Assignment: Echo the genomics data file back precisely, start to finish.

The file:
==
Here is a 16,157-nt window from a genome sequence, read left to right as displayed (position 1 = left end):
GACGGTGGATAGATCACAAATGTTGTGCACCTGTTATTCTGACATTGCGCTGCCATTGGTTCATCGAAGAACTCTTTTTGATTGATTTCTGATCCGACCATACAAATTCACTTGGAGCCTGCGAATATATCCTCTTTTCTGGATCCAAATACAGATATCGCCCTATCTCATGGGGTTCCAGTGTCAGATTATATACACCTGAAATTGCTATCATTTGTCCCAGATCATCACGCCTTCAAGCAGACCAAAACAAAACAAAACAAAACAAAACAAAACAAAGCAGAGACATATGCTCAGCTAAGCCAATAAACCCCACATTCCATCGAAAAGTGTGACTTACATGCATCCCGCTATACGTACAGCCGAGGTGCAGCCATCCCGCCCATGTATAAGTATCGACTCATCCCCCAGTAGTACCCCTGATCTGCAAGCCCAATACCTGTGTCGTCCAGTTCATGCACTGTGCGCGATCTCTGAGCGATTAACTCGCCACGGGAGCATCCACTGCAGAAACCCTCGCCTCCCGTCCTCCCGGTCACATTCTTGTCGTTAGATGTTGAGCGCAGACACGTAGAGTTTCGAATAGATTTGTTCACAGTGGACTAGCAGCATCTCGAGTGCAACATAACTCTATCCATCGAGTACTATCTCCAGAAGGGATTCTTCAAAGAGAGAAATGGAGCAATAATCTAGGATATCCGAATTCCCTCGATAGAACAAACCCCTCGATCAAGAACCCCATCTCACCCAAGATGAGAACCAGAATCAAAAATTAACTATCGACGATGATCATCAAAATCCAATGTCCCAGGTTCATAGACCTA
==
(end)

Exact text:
Here is a 16,157-nt window from a genome sequence, read left to right as displayed (position 1 = left end):
GACGGTGGATAGATCACAAATGTTGTGCACCTGTTATTCTGACATTGCGCTGCCATTGGTTCATCGAAGAACTCTTTTTGATTGATTTCTGATCCGACCATACAAATTCACTTGGAGCCTGCGAATATATCCTCTTTTCTGGATCCAAATACAGATATCGCCCTATCTCATGGGGTTCCAGTGTCAGATTATATACACCTGAAATTGCTATCATTTGTCCCAGATCATCACGCCTTCAAGCAGACCAAAACAAAACAAAACAAAACAAAACAAAACAAAGCAGAGACATATGCTCAGCTAAGCCAATAAACCCCACATTCCATCGAAAAGTGTGACTTACATGCATCCCGCTATACGTACAGCCGAGGTGCAGCCATCCCGCCCATGTATAAGTATCGACTCATCCCCCAGTAGTACCCCTGATCTGCAAGCCCAATACCTGTGTCGTCCAGTTCATGCACTGTGCGCGATCTCTGAGCGATTAACTCGCCACGGGAGCATCCACTGCAGAAACCCTCGCCTCCCGTCCTCCCGGTCACATTCTTGTCGTTAGATGTTGAGCGCAGACACGTAGAGTTTCGAATAGATTTGTTCACAGTGGACTAGCAGCATCTCGAGTGCAACATAACTCTATCCATCGAGTACTATCTCCAGAAGGGATTCTTCAAAGAGAGAAATGGAGCAATAATCTAGGATATCCGAATTCCCTCGATAGAACAAACCCCTCGATCAAGAACCCCATCTCACCCAAGATGAGAACCAGAATCAAAAATTAACTATCGACGATGATCATCAAAATCCAATGTCCCAGGTTCATAGACCTA